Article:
• 5-6 Day Marangu Route: Often dubbed the “Coca-Cola” route, Marangu is popular for its gentle slopes and hut accommodations. It’s ironically known as an “easy route”, yet has the lowest success rates. This illustrates the limitations of shorter climbs for acclimatization. The park service last reported that the success rate of the 5 day Marangu route is around 30% and the 6 day Marangu route is about 50%. Our Marangu success rates are consistently 15-20% higher than these figures.
  • 6-7 Day Machame Route: Known as the “Whiskey” route, Machame’s more demanding nature is balanced by better acclimatization opportunities. For all operators combined, it is estimated that 6 day Machame climbs have a success rate of about 50% and 7 day Machame climbs have a success rate of around 70%. Our 6 day Machame route has a success rate of approximately 70-75% and our 7 day Machame route has a success rate of approximately 85-90%.
  • 6-7 Day Rongai Route: This less trodden, gradual path from the north offers a climb that is more quiet and remote. For all operators combined, it is estimated that the 6 day Rongai route has a success rate of approximately 50% and the 7 day Rongai route has a success rate of about 70%. Our 6 day Rongai route has a success rate of approximately 70-75% and our 7 day Rongai route has a success rate of approximately 85-90%.
  • 6-7 Day Umbwe Route: Its steep and rapid ascent makes Umbwe the most challenging route. Data for the Umbwe route is lacking. We estimate that the success rate of the 6 day Umbwe route is approximately 50% and the 7 day Umbwe route is about 70%. We rarely guide on the Umbwe route.
  • 8-Day Shira Route: Starting at a higher altitude, Shira puts climbers’ acclimatization ability to the test immediately. Data on the Shira route is lacking. We estimate that the success rate is 85% for the 8 day Shira route. We have not guided much on the Shira route.
  • 8 Day Lemosho Route: Starting from the west, Lemosho offers the ideal balance of low crowds, beautiful scenery and a high summit success rate. It’s our favorite route. For all operators combined, it is estimated that 8 day Lemosho climbs have a success rate of about 90%. Our success rate for 8 day Lemosho has historically ranged between 90-95%.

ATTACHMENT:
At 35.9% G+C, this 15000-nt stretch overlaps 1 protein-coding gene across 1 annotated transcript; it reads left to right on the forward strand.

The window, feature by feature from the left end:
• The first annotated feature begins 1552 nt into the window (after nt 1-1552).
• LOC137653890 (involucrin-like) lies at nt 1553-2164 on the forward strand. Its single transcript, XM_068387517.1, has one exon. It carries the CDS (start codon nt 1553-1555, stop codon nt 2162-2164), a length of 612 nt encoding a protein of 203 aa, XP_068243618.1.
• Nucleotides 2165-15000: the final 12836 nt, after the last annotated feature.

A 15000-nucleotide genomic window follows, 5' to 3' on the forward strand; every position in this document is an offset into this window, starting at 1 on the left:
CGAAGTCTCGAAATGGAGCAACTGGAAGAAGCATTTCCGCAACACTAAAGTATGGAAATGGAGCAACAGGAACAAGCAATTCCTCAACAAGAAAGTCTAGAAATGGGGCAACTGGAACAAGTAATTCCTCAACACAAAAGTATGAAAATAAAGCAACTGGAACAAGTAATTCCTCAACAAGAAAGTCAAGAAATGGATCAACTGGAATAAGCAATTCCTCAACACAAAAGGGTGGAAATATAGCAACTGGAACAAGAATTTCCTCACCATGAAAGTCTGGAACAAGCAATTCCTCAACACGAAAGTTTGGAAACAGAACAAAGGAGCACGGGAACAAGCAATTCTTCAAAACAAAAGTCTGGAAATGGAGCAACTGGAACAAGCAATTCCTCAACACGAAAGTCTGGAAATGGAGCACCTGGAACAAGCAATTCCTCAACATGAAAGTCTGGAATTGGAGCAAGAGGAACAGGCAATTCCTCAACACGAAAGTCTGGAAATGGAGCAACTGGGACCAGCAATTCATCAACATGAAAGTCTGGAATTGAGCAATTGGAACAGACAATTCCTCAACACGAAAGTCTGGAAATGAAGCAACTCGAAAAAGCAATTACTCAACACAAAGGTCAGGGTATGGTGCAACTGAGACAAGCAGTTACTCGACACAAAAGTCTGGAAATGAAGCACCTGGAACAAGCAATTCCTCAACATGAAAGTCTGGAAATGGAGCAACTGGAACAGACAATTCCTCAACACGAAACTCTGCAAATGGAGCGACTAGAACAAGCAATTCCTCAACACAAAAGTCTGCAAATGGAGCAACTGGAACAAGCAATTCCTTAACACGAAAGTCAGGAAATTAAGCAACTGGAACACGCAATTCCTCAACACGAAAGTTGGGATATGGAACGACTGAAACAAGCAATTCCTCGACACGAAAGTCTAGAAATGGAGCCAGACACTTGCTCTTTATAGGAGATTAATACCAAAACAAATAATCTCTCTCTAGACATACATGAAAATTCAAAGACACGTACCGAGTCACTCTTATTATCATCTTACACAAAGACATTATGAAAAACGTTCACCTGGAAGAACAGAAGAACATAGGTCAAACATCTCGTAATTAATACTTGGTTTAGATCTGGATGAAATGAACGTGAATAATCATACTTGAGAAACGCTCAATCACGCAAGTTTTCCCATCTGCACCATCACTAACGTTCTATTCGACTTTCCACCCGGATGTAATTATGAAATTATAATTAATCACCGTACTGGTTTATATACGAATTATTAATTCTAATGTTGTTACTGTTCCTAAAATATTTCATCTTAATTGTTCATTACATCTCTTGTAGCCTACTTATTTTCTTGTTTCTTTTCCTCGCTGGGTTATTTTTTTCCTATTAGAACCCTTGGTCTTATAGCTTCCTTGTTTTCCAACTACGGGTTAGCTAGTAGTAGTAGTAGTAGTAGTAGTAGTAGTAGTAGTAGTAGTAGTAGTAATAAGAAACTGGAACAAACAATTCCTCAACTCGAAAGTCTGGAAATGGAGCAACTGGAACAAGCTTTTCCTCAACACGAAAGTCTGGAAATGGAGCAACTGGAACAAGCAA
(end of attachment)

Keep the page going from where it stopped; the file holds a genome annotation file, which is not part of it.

• 9 Day Northern Circuit: The most extended route around the mountain offers the best acclimatization prospects. For all operators combined, it is estimated that the 9 Northern Circuit route has a success rate ranging from 85-95%. Our success rate for the 9 day Northern Circuit route is about 95-98%. Therefore, this route has the highest success rate on Kilimanjaro.

How to Improve Your Success Rate on Kilimanjaro

Acclimatization: The Key to Adjusting to Altitude

It should be clear by now that the longer routes are better because of their positive effects on acclimatization. Spending extended time at high altitudes allows your body to adjust to the reduced oxygen levels, thereby enhancing your success rates. It’s not merely the time spent but the ‘climb high, sleep low’ strategy that aids in better adjustment and reduces the risk of altitude sickness.

Recognizing and managing the symptoms of altitude sickness is crucial. Symptoms can range from mild headaches and fatigue to more severe conditions like acute mountain sickness (AMS), high-altitude cerebral edema (HACE), and high-altitude pulmonary edema (HAPE). Take preventive measures, such as walking slowly and staying hydrated, are vital. In addition, listen to your body and communicate openly with your guide. He can help you manage the symptoms before they become worse.

Physical & Mental Fitness: Preparing for the Climb

While technical climbing skills are not required for Kilimanjaro, a good level of physical fitness is. The trek involves long days of walking, often on steep and uneven terrain. Prior to your adventure, engage in a comprehensive training program that includes cardiovascular exercises, strength training, and hiking with a weighted pack. Being physically prepared not only improves your chances of reaching the summit but also enhances your overall experience on the mountain.

Of course, mental strength is important too. Mental fortitude helps climbers push through fatigue, discomfort, and the physical demands of the ascent. It’s the mind’s resolve that powers one foot in front of the other, especially when the body signals to stop. Push your limits when you train to build your mental resilience.

Gear: Being Ready For Everything

Having the wrong gear on a Kilimanjaro climb can significantly hinder your success and safety. Inadequate protection against the mountain’s extreme conditions, whether it be jackets or sleeping bags, can sap your energy and impede your recovery. Poor quality gear increases your risk of injury, reduces endurance and performance, and compromises safety.

The right equipment serves as a foundation for safety, comfort, and the overall success of the climb, while the wrong gear can lead to a cascade of negative outcomes.